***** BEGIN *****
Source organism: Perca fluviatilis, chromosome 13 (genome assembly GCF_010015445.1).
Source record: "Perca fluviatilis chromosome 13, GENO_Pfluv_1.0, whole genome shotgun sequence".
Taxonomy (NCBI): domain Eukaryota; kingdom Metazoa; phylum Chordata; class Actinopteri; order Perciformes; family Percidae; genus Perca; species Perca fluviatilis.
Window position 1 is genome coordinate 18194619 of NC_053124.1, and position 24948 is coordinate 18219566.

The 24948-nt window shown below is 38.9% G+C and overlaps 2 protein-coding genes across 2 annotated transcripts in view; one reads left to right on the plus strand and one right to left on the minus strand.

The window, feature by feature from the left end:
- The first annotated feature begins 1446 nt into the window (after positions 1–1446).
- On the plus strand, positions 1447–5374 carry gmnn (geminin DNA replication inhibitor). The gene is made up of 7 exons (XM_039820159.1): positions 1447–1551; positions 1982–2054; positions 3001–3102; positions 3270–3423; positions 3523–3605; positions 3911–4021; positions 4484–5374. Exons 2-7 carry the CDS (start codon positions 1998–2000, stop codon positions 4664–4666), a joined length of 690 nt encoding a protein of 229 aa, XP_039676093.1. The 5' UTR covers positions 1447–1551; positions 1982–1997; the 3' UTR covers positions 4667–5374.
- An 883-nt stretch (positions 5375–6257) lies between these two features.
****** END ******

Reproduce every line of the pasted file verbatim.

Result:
Source organism: Perca fluviatilis, chromosome 13 (genome assembly GCF_010015445.1).
Source record: "Perca fluviatilis chromosome 13, GENO_Pfluv_1.0, whole genome shotgun sequence".
Taxonomy (NCBI): domain Eukaryota; kingdom Metazoa; phylum Chordata; class Actinopteri; order Perciformes; family Percidae; genus Perca; species Perca fluviatilis.
Window position 1 is genome coordinate 18194619 of NC_053124.1, and position 24948 is coordinate 18219566.

The 24948-nt window shown below is 38.9% G+C and overlaps 2 protein-coding genes across 2 annotated transcripts in view; one reads left to right on the plus strand and one right to left on the minus strand.

The window, feature by feature from the left end:
- The first annotated feature begins 1446 nt into the window (after positions 1–1446).
- On the plus strand, positions 1447–5374 carry gmnn (geminin DNA replication inhibitor). The gene is made up of 7 exons (XM_039820159.1): positions 1447–1551; positions 1982–2054; positions 3001–3102; positions 3270–3423; positions 3523–3605; positions 3911–4021; positions 4484–5374. Exons 2-7 carry the CDS (start codon positions 1998–2000, stop codon positions 4664–4666), a joined length of 690 nt encoding a protein of 229 aa, XP_039676093.1. The 5' UTR covers positions 1447–1551; positions 1982–1997; the 3' UTR covers positions 4667–5374.
- An 883-nt stretch (positions 5375–6257) lies between these two features.